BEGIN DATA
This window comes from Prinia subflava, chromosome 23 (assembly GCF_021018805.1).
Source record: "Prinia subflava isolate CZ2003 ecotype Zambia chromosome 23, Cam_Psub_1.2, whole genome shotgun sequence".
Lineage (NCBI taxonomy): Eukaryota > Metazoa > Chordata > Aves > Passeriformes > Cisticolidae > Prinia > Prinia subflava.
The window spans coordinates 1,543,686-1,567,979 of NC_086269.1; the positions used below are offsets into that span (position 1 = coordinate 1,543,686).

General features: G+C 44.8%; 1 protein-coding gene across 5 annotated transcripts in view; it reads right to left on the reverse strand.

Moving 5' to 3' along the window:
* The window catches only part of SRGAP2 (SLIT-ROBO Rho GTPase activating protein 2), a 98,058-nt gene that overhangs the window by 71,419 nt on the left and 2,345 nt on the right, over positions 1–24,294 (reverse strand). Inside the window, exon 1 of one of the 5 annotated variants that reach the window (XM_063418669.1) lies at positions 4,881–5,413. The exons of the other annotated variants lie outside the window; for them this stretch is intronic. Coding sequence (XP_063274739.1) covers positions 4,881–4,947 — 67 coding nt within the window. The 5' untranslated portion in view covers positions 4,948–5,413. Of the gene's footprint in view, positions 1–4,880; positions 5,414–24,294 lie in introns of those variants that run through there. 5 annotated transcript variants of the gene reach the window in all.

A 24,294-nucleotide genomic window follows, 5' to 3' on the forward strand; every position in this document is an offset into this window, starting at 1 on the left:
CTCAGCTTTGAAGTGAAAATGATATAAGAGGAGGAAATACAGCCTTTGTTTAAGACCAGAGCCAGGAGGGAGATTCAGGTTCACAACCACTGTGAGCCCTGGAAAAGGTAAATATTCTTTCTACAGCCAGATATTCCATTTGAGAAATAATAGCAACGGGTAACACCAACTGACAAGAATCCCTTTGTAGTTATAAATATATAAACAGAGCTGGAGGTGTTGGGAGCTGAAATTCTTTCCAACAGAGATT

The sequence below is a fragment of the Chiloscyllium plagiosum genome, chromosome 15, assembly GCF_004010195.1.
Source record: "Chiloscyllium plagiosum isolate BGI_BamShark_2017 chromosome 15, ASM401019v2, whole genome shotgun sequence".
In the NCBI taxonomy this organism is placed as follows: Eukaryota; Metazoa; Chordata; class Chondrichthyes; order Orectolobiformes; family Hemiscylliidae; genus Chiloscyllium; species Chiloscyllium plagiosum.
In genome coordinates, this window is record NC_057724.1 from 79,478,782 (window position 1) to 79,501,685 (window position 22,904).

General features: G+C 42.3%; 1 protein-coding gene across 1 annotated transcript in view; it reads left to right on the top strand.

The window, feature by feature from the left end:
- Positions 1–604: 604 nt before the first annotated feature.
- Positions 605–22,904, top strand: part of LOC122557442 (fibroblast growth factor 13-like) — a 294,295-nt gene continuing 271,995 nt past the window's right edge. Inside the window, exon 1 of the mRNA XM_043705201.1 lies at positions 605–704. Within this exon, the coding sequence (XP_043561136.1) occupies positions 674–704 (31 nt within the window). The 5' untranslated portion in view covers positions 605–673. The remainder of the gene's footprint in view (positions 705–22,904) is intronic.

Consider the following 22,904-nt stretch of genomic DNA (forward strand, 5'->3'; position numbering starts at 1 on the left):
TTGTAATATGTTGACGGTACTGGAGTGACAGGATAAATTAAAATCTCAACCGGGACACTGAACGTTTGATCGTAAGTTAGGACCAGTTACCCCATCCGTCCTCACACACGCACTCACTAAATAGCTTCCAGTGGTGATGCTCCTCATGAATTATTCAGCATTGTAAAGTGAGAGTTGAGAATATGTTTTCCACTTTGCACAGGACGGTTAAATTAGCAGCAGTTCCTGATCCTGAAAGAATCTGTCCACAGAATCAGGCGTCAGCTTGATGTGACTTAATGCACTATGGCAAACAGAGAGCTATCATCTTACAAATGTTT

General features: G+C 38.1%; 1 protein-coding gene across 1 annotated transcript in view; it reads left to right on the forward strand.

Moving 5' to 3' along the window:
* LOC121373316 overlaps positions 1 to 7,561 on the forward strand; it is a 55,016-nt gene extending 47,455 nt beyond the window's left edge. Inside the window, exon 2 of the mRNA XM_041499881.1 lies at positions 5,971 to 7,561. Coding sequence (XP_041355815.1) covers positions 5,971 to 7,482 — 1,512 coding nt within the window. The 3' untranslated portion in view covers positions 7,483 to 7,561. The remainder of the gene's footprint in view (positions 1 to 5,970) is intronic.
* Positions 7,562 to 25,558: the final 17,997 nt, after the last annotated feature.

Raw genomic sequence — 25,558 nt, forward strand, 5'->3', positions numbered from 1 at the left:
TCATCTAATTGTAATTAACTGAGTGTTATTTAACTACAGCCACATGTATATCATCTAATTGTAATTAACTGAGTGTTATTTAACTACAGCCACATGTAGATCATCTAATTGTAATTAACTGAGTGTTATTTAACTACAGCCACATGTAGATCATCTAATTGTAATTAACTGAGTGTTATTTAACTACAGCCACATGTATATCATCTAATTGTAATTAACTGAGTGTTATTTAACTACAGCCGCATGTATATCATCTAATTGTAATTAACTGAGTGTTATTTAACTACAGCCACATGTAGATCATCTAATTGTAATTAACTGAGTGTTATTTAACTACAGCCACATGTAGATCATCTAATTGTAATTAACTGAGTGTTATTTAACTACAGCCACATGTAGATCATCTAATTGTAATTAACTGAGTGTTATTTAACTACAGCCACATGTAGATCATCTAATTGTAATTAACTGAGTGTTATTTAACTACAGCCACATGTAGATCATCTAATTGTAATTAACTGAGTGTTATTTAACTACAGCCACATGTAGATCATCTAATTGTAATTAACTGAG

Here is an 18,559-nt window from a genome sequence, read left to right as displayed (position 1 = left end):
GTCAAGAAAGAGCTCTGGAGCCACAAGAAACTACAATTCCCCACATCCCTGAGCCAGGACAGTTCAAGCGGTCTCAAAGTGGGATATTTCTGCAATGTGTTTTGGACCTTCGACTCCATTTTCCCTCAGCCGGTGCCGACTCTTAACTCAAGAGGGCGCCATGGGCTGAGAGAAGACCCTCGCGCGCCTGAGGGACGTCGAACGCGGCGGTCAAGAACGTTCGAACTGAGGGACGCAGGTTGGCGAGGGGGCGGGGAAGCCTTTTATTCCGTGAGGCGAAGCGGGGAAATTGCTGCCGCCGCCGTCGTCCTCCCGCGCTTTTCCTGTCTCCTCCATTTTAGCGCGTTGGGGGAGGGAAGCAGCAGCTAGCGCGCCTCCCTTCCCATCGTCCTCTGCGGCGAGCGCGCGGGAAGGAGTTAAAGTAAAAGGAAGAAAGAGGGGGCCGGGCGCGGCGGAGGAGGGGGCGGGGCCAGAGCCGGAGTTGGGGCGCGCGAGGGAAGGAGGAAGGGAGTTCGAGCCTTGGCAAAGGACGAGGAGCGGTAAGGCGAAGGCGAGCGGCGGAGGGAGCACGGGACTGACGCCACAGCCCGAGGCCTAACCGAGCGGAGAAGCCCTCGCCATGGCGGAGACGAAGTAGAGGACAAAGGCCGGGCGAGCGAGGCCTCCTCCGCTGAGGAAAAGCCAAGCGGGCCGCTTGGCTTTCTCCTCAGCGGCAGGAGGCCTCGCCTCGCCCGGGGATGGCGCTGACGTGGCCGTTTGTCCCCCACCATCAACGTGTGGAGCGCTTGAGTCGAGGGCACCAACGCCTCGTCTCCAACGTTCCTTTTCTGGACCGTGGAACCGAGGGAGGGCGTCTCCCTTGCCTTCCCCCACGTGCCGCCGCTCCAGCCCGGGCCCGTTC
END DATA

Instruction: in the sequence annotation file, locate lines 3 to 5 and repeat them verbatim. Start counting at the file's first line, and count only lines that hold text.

Lineage (NCBI taxonomy): Eukaryota > Metazoa > Chordata > Aves > Passeriformes > Cisticolidae > Prinia > Prinia subflava.
The window spans coordinates 1,543,686-1,567,979 of NC_086269.1; the positions used below are offsets into that span (position 1 = coordinate 1,543,686).

General features: G+C 44.8%; 1 protein-coding gene across 5 annotated transcripts in view; it reads right to left on the reverse strand.